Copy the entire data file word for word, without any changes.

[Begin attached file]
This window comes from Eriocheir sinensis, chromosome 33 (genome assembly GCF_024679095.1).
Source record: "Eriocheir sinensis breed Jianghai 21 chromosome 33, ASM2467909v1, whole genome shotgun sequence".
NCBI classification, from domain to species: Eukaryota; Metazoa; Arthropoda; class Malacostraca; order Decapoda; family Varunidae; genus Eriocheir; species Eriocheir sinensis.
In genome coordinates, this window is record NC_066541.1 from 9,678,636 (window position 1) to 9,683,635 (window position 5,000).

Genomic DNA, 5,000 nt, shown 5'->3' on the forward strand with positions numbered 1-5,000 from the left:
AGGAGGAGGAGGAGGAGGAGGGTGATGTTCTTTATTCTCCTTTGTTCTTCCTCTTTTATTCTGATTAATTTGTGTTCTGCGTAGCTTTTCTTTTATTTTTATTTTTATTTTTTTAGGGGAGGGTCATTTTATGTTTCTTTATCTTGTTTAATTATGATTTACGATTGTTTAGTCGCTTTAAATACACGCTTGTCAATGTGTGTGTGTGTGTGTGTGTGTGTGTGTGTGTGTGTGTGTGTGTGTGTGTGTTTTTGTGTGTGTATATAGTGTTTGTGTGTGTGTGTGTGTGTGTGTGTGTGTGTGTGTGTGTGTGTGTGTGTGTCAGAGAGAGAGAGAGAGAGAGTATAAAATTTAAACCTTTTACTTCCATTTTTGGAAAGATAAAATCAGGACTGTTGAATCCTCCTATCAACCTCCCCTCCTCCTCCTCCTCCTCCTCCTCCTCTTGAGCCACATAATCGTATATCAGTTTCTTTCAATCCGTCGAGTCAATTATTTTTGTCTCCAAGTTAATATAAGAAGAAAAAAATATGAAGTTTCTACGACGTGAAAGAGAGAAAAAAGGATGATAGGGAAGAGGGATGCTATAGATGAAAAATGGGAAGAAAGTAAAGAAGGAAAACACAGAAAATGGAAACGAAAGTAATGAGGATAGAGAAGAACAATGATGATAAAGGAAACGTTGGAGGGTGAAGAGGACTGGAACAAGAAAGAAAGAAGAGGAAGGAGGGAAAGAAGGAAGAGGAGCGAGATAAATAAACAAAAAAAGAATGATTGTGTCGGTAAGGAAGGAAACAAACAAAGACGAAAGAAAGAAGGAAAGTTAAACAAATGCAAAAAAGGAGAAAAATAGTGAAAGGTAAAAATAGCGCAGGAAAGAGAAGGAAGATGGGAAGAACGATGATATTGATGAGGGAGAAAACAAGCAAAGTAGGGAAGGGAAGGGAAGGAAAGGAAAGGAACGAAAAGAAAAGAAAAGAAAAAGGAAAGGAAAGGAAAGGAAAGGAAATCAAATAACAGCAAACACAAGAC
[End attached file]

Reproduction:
This window comes from Eriocheir sinensis, chromosome 33 (genome assembly GCF_024679095.1).
Source record: "Eriocheir sinensis breed Jianghai 21 chromosome 33, ASM2467909v1, whole genome shotgun sequence".
NCBI classification, from domain to species: Eukaryota; Metazoa; Arthropoda; class Malacostraca; order Decapoda; family Varunidae; genus Eriocheir; species Eriocheir sinensis.
In genome coordinates, this window is record NC_066541.1 from 9,678,636 (window position 1) to 9,683,635 (window position 5,000).

Genomic DNA, 5,000 nt, shown 5'->3' on the forward strand with positions numbered 1-5,000 from the left:
AGGAGGAGGAGGAGGAGGAGGGTGATGTTCTTTATTCTCCTTTGTTCTTCCTCTTTTATTCTGATTAATTTGTGTTCTGCGTAGCTTTTCTTTTATTTTTATTTTTATTTTTTTAGGGGAGGGTCATTTTATGTTTCTTTATCTTGTTTAATTATGATTTACGATTGTTTAGTCGCTTTAAATACACGCTTGTCAATGTGTGTGTGTGTGTGTGTGTGTGTGTGTGTGTGTGTGTGTGTGTGTGTGTGTTTTTGTGTGTGTATATAGTGTTTGTGTGTGTGTGTGTGTGTGTGTGTGTGTGTGTGTGTGTGTGTGTGTGTGTCAGAGAGAGAGAGAGAGAGAGTATAAAATTTAAACCTTTTACTTCCATTTTTGGAAAGATAAAATCAGGACTGTTGAATCCTCCTATCAACCTCCCCTCCTCCTCCTCCTCCTCCTCCTCCTCTTGAGCCACATAATCGTATATCAGTTTCTTTCAATCCGTCGAGTCAATTATTTTTGTCTCCAAGTTAATATAAGAAGAAAAAAATATGAAGTTTCTACGACGTGAAAGAGAGAAAAAAGGATGATAGGGAAGAGGGATGCTATAGATGAAAAATGGGAAGAAAGTAAAGAAGGAAAACACAGAAAATGGAAACGAAAGTAATGAGGATAGAGAAGAACAATGATGATAAAGGAAACGTTGGAGGGTGAAGAGGACTGGAACAAGAAAGAAAGAAGAGGAAGGAGGGAAAGAAGGAAGAGGAGCGAGATAAATAAACAAAAAAAGAATGATTGTGTCGGTAAGGAAGGAAACAAACAAAGACGAAAGAAAGAAGGAAAGTTAAACAAATGCAAAAAAGGAGAAAAATAGTGAAAGGTAAAAATAGCGCAGGAAAGAGAAGGAAGATGGGAAGAACGATGATATTGATGAGGGAGAAAACAAGCAAAGTAGGGAAGGGAAGGGAAGGAAAGGAAAGGAACGAAAAGAAAAGAAAAGAAAAAGGAAAGGAAAGGAAAGGAAAGGAAATCAAATAACAGCAAACACAAGAC